Small businesses resumed operations after the lockdown was lifted, in line with the COVID-19 precautionary measures. Photo by: Milos Vujovic

Why an impact assessment?

As the world grapples with the evolving health crisis, countries are inevitably sliding into recession that may leave deeper scars than the Great Depression. Small economies, such as Montenegro, are likely going to face the cascading effects, which threaten to wipe out the hard-won development gains and impede progress.

To gauge the magnitude and speed of the economic downturn, UNDP in Montenegro joined forces with partners to assess the ramifications. The report “Assessment of the Impact of COVID-19 on the Business Sector and the Growth Prospects of the Montenegrin Economy” analyses the impact of the coronavirus epidemic on micro, small, and medium enterprises, and entrepreneurs (MSME&Es) in Montenegro. They are in the focus, as the backbone of the economy, with 99.8% of companies falling into this category, providing a source of income for more than 70.0% of all employees.

The report provides the government, business sector and the international stakeholders, with specific recommendations on how to tackle the uncertainties and overcome the foreseeable bottlenecks. It encourages the decision makers to look beyond the crisis, and shape recovery scenarios that will strive towards 2030. This may be a unique opportunity to build forward better, in a more just, inclusive and sustainable way.

Key findings

To protect the public health, the government has reacted to the outbreak with swift and stringent measures. Inextricably, the lockdown brought the business activity almost to a standstill. While reopening was the only alternative, the rising numbers of new infections are expected to further exacerbate the situation.

To mitigate the consequences, the government quickly jumped to the rescue and has already rolled out two support packages for the affected businesses and citizens, with the third one underway. The total value of these two envelopes is estimated at € 175 million.

The report examines the state of the economy before the pandemic, and reveals the risks, as well as the opportunities brought on by the COVID-19:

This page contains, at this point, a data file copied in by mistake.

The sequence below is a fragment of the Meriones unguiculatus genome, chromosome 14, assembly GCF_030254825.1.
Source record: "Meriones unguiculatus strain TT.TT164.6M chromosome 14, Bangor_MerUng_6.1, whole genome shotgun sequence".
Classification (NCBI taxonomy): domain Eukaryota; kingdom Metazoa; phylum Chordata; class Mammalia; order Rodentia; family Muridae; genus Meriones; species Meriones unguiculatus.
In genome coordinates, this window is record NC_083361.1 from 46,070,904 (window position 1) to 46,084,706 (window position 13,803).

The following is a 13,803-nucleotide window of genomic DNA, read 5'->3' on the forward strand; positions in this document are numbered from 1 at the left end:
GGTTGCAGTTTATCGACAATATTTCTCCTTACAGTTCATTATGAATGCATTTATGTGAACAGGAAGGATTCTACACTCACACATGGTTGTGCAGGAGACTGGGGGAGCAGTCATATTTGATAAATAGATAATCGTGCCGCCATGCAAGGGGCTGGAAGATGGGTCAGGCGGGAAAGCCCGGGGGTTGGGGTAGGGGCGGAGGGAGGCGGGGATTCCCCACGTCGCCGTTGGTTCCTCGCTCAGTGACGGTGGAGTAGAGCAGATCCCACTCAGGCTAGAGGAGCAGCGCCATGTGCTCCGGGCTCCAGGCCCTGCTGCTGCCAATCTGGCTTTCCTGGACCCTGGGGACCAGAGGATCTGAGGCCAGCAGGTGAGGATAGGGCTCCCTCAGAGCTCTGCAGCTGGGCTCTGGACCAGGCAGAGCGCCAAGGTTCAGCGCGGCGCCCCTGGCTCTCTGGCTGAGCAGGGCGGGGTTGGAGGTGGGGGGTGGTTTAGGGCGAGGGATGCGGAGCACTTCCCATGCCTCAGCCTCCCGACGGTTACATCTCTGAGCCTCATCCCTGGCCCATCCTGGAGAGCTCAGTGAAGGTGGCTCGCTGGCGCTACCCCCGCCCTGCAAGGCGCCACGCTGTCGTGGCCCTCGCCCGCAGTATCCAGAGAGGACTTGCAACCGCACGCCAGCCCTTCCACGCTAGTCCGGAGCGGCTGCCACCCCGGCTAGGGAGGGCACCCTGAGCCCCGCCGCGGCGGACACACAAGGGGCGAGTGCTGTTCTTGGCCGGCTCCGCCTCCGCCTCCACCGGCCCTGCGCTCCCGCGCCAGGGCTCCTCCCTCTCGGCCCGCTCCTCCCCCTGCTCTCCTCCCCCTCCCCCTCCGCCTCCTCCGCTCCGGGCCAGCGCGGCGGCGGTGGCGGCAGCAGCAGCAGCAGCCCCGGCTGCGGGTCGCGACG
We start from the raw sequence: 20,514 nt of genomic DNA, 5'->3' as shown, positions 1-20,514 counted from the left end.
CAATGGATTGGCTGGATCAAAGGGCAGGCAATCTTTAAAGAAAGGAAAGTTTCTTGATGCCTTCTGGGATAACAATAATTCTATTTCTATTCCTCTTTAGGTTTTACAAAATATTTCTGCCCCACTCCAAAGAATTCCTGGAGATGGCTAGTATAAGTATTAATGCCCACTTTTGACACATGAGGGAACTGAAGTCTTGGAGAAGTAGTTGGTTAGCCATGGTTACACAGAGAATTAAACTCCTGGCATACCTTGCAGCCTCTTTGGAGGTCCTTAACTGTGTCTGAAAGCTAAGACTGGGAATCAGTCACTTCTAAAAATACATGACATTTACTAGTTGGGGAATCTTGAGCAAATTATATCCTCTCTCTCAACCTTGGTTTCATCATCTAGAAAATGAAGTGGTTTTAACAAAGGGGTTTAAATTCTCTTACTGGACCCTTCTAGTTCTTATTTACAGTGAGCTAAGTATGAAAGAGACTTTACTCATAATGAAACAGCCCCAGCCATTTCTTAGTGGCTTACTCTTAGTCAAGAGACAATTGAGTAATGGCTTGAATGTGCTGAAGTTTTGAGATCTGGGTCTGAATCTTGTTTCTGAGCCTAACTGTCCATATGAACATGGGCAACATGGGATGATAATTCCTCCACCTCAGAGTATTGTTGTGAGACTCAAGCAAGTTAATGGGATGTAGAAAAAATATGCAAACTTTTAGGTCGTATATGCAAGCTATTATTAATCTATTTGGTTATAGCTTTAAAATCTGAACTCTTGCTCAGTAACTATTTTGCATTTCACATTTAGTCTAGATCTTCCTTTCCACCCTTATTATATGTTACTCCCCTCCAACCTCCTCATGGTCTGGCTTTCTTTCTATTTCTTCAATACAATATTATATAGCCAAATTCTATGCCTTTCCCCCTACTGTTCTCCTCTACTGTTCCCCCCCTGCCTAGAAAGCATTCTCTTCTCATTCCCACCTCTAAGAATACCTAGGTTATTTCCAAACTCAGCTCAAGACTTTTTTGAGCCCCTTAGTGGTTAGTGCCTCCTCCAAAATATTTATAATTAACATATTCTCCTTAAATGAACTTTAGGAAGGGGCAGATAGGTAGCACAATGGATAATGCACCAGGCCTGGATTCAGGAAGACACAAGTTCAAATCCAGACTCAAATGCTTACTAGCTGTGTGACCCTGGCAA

• Montenegro is particularly affected by plummeting tourism, which has a multiplier effect on all the other sectors and accounts for more than 20% of GDP. The World Bank estimates an economic downturn in 2020 in the range of −5.6% to −8.9%, in the worst-case scenario.
  • Businesses are pushed against the wire due to their thin capital buffers. More than a half report that, under restrictions, they can sustain their business for up to maximum 12 weeks, which suggests severe liquidity issues. These figures are more pronounced in the Southern region, which is heavily reliant on tourism, where 66% of companies state they can’t run the business for more than 3 months. The problems with illiquidity, if prolonged, will potentially trigger the subsequent insolvency of many companies.
  • Depressed demand has caused falling sales and rising losses for businesses: More than half of the service-oriented businesses recorded 75% lower sales (compared to the same period a year ago).
  • However, it seems that businesses are missing out on digital opportunities to compensate for the sharp decline in sales: only 8% decided to invest in new equipment, software, or digital solutions in order to successfully cope with the challenges. The vast majority (73%) do not use digital platforms, applications, or the company’s website for sales.
  • The high level of informal economy, estimated in the range of 28% to 33% of GDP, adds another layer of complexity to the already grim economic landscape. Though the risks in informal economy cannot be easily captured and quantified, they will need to be factored in the recovery scenarios.

The way forward: Key recommendations

The report opens new avenues to re-think development beyond COVID-19. It argues for a shift from traditional approaches and explores new perspectives: green transition and digital transformation. If taken as the key drivers of recovery, they hold the potential to attract new investment. Key recommendations:

  1. Explore the scenarios to maintain business continuity considering green initiatives and digital transformation; Conduct SDG mapping of the key value chains and programmes created to support the achievement of defined SDG business indicators; and address segments of the value chain that can be digitized or substantially improved to lessen their impact on environment.
  2. Consider additional measures to support businesses run by women, youth and vulnerable social groups and ensure employment programmes that contribute to the environment protection; ensure innovation investment;
  3. Align all sectoral strategies with Smart Specialization Strategy (S3) including the Economic Reform Programme 2021-2023, which should be linked to the UN Agenda 2030; and accelerate drafting of the National Energy and Climate Plan until 2035, Digital Transformation Strategy, new spatial plan of Montenegro and legislation that deals with innovation;
  4. Remove administrative barriers to reduce the informal economy;
  5. Extend the programme of economic passports, with investments in green transition and digital transformation;

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